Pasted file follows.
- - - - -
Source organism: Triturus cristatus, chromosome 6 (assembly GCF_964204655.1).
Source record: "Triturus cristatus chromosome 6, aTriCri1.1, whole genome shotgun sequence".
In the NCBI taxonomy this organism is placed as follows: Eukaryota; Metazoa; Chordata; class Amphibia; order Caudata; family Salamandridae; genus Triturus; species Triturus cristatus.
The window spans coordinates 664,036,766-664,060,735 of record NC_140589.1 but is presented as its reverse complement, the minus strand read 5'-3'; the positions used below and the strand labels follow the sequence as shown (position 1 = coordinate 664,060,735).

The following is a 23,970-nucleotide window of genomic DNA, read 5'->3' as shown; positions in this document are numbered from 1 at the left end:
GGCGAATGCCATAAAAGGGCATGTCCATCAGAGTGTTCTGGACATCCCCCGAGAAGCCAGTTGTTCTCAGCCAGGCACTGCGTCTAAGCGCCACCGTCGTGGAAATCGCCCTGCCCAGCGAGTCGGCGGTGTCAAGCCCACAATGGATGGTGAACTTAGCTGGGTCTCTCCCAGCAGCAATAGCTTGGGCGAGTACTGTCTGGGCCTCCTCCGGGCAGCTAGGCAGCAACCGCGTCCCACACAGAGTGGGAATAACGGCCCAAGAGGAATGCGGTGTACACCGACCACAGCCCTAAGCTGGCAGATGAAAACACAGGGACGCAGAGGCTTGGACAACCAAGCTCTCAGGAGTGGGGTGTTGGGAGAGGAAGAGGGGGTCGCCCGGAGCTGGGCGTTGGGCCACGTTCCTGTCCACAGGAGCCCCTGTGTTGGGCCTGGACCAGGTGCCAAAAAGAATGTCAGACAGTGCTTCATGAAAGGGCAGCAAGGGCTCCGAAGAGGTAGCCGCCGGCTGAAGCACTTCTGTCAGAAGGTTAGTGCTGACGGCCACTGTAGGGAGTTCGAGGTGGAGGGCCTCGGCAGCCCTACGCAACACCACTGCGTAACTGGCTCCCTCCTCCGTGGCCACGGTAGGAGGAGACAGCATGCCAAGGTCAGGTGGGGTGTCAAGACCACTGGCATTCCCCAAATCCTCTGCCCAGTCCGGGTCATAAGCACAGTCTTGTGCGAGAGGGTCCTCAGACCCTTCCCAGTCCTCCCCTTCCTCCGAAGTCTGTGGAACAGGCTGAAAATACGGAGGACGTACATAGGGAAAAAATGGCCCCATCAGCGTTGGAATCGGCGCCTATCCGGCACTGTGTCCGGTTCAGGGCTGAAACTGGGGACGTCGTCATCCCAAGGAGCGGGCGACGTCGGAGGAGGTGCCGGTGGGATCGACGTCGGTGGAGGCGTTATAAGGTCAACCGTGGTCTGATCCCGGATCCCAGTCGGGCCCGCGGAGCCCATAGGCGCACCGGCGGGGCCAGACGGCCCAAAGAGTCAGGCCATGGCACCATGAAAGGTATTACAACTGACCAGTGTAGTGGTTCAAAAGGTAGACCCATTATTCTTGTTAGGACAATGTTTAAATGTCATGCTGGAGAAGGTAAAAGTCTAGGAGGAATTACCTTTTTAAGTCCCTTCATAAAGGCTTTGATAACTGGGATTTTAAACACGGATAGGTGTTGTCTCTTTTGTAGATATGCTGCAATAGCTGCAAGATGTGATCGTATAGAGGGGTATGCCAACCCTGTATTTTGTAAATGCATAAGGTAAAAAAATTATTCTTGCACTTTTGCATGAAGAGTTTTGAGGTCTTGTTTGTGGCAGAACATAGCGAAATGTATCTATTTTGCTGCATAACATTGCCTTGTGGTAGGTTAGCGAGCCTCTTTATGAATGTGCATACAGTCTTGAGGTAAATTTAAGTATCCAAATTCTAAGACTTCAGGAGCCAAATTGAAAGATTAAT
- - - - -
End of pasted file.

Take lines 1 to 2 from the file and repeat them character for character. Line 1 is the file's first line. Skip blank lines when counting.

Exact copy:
Source organism: Triturus cristatus, chromosome 6 (assembly GCF_964204655.1).
Source record: "Triturus cristatus chromosome 6, aTriCri1.1, whole genome shotgun sequence".